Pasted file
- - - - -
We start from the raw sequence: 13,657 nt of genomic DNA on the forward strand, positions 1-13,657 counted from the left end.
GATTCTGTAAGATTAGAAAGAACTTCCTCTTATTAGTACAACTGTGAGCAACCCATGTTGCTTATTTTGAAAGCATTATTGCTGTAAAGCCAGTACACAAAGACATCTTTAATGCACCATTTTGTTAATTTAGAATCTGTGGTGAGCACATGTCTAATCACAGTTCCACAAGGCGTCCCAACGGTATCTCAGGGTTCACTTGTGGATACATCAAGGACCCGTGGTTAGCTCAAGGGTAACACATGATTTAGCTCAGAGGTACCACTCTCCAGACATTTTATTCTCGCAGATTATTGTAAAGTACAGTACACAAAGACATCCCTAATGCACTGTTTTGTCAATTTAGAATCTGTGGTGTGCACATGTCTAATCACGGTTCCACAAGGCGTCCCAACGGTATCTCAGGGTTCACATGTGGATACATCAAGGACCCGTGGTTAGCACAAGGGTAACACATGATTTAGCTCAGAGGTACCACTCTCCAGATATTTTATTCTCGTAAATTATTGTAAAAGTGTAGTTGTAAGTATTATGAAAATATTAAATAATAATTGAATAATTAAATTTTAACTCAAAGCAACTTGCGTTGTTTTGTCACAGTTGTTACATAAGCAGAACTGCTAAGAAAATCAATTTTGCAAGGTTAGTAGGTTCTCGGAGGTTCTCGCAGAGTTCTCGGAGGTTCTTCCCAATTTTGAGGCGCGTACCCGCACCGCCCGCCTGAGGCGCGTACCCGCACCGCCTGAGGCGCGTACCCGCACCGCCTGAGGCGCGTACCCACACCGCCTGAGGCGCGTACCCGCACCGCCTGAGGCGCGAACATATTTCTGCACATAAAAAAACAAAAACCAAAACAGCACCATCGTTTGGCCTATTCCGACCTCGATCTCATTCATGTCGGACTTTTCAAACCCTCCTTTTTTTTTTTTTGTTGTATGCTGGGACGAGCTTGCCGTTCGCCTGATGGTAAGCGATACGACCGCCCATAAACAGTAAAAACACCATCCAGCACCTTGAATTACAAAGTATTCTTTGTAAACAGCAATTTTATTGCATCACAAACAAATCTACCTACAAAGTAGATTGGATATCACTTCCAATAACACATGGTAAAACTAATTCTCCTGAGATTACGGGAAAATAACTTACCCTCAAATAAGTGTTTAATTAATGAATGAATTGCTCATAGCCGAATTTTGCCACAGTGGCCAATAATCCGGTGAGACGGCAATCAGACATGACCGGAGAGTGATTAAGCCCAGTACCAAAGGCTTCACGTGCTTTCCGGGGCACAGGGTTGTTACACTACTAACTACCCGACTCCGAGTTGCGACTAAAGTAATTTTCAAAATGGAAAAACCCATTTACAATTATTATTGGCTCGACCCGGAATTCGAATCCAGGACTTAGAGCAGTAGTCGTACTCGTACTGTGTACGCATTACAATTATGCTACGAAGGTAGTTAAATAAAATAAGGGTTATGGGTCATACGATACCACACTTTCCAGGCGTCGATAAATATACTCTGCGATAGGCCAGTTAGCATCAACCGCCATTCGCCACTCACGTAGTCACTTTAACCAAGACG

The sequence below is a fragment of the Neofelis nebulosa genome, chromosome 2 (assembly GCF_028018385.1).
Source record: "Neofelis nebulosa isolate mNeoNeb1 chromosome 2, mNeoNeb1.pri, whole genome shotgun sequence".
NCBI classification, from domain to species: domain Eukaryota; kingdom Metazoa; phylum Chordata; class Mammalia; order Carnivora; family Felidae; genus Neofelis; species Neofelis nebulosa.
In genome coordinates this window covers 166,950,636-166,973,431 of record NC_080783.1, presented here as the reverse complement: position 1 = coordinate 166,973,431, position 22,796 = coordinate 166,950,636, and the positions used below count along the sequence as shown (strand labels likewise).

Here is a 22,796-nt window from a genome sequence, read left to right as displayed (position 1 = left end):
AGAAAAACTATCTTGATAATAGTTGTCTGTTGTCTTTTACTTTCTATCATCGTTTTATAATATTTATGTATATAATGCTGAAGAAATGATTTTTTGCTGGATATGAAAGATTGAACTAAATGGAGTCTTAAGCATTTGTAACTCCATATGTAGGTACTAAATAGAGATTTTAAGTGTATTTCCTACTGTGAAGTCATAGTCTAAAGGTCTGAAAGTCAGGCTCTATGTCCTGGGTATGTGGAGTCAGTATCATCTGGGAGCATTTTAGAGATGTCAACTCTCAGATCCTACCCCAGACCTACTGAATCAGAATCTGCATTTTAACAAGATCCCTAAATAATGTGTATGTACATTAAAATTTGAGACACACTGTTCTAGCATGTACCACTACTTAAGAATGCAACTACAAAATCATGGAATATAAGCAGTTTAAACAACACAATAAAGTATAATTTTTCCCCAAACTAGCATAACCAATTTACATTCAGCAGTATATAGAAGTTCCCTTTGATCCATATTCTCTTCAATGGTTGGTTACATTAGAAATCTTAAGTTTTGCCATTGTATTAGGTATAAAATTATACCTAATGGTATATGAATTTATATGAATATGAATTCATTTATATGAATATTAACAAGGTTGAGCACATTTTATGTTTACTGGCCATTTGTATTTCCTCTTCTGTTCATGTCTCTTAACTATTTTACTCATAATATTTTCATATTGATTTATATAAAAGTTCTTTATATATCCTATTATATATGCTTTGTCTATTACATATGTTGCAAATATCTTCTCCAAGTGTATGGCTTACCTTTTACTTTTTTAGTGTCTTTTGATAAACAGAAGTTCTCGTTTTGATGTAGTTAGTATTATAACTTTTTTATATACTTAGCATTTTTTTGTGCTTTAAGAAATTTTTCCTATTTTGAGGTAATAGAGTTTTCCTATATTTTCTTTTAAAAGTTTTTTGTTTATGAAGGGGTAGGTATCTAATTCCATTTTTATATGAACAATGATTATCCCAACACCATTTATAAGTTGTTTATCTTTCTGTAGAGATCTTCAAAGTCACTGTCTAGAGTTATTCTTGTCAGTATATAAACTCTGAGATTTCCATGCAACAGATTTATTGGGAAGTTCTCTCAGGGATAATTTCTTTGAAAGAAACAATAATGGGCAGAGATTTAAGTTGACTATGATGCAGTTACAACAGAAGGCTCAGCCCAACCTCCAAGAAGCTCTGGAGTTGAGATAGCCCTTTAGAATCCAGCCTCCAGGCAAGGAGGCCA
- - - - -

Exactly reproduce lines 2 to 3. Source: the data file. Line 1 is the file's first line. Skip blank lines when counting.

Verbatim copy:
GATTCTGTAAGATTAGAAAGAACTTCCTCTTATTAGTACAACTGTGAGCAACCCATGTTGCTTATTTTGAAAGCATTATTGCTGTAAAGCCAGTACACAAAGACATCTTTAATGCACCATTTTGTTAATTTAGAATCTGTGGTGAGCACATGTCTAATCACAGTTCCACAAGGCGTCCCAACGGTATCTCAGGGTTCACTTGTGGATACATCAAGGACCCGTGGTTAGCTCAAGGGTAACACATGATTTAGCTCAGAGGTACCACTCTCCAGACATTTTATTCTCGCAGATTATTGTAAAGTACAGTACACAAAGACATCCCTAATGCACTGTTTTGTCAATTTAGAATCTGTGGTGTGCACATGTCTAATCACGGTTCCACAAGGCGTCCCAACGGTATCTCAGGGTTCACATGTGGATACATCAAGGACCCGTGGTTAGCACAAGGGTAACACATGATTTAGCTCAGAGGTACCACTCTCCAGATATTTTATTCTCGTAAATTATTGTAAAAGTGTAGTTGTAAGTATTATGAAAATATTAAATAATAATTGAATAATTAAATTTTAACTCAAAGCAACTTGCGTTGTTTTGTCACAGTTGTTACATAAGCAGAACTGCTAAGAAAATCAATTTTGCAAGGTTAGTAGGTTCTCGGAGGTTCTCGCAGAGTTCTCGGAGGTTCTTCCCAATTTTGAGGCGCGTACCCGCACCGCCCGCCTGAGGCGCGTACCCGCACCGCCTGAGGCGCGTACCCGCACCGCCTGAGGCGCGTACCCACACCGCCTGAGGCGCGTACCCGCACCGCCTGAGGCGCGAACATATTTCTGCACATAAAAAAACAAAAACCAAAACAGCACCATCGTTTGGCCTATTCCGACCTCGATCTCATTCATGTCGGACTTTTCAAACCCTCCTTTTTTTTTTTTTGTTGTATGCTGGGACGAGCTTGCCGTTCGCCTGATGGTAAGCGATACGACCGCCCATAAACAGTAAAAACACCATCCAGCACCTTGAATTACAAAGTATTCTTTGTAAACAGCAATTTTATTGCATCACAAACAAATCTACCTACAAAGTAGATTGGATATCACTTCCAATAACACATGGTAAAACTAATTCTCCTGAGATTACGGGAAAATAACTTACCCTCAAATAAGTGTTTAATTAATGAATGAATTGCTCATAGCCGAATTTTGCCACAGTGGCCAATAATCCGGTGAGACGGCAATCAGACATGACCGGAGAGTGATTAAGCCCAGTACCAAAGGCTTCACGTGCTTTCCGGGGCACAGGGTTGTTACACTACTAACTACCCGACTCCGAGTTGCGACTAAAGTAATTTTCAAAATGGAAAAACCCATTTACAATTATTATTGGCTCGACCCGGAATTCGAATCCAGGACTTAGAGCAGTAGTCGTACTCGTACTGTGTACGCATTACAATTATGCTACGAAGGTAGTTAAATAAAATAAGGGTTATGGGTCATACGATACCACACTTTCCAGGCGTCGATAAATATACTCTGCGATAGGCCAGTTAGCATCAACCGCCATTCGCCACTCACGTAGTCACTTTAACCAAGACG

The sequence below is a fragment of the Neofelis nebulosa genome, chromosome 2 (assembly GCF_028018385.1).